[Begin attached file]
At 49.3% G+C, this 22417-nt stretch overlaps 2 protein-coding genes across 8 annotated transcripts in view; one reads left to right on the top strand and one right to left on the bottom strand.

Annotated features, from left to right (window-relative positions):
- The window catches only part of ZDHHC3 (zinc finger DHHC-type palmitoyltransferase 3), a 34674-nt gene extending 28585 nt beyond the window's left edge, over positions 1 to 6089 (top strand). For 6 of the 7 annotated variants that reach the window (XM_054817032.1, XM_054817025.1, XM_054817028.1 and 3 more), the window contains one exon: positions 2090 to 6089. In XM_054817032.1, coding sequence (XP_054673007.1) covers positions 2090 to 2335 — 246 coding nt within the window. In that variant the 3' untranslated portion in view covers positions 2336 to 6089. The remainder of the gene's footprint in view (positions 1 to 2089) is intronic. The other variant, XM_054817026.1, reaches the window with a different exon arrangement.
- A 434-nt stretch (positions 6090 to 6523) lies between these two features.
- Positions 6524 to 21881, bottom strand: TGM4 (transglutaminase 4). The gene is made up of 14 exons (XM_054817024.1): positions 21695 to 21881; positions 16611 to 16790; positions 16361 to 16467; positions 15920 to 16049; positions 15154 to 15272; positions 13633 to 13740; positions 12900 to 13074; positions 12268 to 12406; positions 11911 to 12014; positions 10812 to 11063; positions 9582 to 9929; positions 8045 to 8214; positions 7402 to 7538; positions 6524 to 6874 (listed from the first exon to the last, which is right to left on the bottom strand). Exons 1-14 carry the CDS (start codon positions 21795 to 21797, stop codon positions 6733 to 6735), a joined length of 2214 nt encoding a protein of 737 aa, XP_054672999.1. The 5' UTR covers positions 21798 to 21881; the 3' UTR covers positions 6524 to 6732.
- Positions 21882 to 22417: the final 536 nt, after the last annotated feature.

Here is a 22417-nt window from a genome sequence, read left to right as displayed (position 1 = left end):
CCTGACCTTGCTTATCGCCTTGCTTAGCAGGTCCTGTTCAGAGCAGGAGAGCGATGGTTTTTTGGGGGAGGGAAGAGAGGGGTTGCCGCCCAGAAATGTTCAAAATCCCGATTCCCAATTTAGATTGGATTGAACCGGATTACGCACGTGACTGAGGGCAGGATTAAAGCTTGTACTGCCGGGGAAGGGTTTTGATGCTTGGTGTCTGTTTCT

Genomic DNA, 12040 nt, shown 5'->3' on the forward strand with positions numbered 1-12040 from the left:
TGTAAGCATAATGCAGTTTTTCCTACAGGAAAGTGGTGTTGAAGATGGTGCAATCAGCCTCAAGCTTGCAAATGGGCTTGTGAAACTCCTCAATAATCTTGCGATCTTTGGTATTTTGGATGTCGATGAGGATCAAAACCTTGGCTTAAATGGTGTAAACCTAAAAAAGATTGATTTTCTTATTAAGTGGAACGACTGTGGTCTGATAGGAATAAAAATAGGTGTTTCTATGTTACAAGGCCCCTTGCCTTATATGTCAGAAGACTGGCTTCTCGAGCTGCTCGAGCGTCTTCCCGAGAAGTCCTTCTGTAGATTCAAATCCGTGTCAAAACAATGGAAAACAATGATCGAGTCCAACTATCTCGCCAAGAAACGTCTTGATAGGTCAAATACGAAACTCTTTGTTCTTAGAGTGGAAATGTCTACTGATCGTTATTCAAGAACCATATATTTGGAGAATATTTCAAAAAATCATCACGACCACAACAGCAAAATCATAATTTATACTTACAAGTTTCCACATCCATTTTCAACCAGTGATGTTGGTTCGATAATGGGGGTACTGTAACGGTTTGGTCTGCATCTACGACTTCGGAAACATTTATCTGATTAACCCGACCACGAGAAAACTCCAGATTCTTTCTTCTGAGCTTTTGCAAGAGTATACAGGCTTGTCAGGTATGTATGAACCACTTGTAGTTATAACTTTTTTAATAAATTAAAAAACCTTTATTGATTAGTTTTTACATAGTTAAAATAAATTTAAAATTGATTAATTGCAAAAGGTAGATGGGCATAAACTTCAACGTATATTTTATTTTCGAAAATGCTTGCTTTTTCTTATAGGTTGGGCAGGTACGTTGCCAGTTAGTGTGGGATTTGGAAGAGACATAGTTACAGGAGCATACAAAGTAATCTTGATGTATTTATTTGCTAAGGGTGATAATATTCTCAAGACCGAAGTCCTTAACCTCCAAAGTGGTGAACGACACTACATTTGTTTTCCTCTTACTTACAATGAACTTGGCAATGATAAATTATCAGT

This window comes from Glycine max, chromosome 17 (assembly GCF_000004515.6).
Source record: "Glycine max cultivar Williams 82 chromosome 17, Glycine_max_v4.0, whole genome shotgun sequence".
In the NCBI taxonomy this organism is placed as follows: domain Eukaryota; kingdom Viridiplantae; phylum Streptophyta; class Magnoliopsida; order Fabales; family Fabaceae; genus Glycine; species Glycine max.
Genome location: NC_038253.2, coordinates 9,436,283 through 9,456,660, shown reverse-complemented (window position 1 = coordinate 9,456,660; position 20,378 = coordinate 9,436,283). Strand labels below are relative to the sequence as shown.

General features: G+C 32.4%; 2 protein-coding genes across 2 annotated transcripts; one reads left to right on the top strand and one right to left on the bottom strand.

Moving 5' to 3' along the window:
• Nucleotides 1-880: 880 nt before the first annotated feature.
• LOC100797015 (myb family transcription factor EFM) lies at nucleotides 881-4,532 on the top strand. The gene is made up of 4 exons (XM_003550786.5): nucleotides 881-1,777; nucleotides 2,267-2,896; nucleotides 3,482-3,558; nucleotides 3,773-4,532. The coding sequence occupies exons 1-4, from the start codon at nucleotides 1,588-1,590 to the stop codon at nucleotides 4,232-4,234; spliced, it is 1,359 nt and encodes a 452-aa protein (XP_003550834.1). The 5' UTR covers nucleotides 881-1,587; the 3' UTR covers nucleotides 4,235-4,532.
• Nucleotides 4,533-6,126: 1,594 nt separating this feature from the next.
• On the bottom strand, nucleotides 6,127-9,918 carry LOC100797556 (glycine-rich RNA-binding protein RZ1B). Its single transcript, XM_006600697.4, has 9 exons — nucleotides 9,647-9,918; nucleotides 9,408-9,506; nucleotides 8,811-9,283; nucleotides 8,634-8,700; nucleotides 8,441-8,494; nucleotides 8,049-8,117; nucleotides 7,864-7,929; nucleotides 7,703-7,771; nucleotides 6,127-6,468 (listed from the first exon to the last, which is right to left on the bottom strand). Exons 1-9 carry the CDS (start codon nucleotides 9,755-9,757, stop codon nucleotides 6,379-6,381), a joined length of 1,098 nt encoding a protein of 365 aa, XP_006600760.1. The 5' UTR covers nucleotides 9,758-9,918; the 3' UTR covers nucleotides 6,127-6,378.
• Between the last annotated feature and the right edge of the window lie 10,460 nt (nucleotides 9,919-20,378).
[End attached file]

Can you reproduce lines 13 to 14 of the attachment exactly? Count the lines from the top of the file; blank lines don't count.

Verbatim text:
In the NCBI taxonomy this organism is placed as follows: domain Eukaryota; kingdom Viridiplantae; phylum Streptophyta; class Magnoliopsida; order Fabales; family Fabaceae; genus Glycine; species Glycine max.
Genome location: NC_038253.2, coordinates 9,436,283 through 9,456,660, shown reverse-complemented (window position 1 = coordinate 9,456,660; position 20,378 = coordinate 9,436,283). Strand labels below are relative to the sequence as shown.